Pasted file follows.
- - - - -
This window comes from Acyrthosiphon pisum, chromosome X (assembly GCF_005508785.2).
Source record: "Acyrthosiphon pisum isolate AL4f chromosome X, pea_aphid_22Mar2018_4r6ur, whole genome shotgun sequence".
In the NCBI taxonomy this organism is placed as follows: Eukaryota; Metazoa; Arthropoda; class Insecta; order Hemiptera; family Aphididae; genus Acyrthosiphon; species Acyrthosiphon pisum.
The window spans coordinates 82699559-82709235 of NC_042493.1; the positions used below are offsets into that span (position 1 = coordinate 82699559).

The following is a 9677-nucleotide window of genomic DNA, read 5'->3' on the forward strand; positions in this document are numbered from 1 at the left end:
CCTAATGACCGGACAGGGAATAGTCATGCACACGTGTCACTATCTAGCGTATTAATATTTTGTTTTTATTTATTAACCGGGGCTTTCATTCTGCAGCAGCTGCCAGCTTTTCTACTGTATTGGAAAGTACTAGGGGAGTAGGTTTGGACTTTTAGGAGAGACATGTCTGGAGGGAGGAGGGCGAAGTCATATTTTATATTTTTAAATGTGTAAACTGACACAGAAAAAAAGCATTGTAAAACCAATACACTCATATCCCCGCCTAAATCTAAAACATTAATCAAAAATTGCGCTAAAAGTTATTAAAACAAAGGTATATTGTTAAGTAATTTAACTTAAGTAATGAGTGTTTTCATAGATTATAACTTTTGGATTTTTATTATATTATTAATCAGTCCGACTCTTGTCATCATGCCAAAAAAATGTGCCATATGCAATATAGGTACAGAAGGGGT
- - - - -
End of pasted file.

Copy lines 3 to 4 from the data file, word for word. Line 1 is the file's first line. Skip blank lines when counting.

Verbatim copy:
In the NCBI taxonomy this organism is placed as follows: Eukaryota; Metazoa; Arthropoda; class Insecta; order Hemiptera; family Aphididae; genus Acyrthosiphon; species Acyrthosiphon pisum.
The window spans coordinates 82699559-82709235 of NC_042493.1; the positions used below are offsets into that span (position 1 = coordinate 82699559).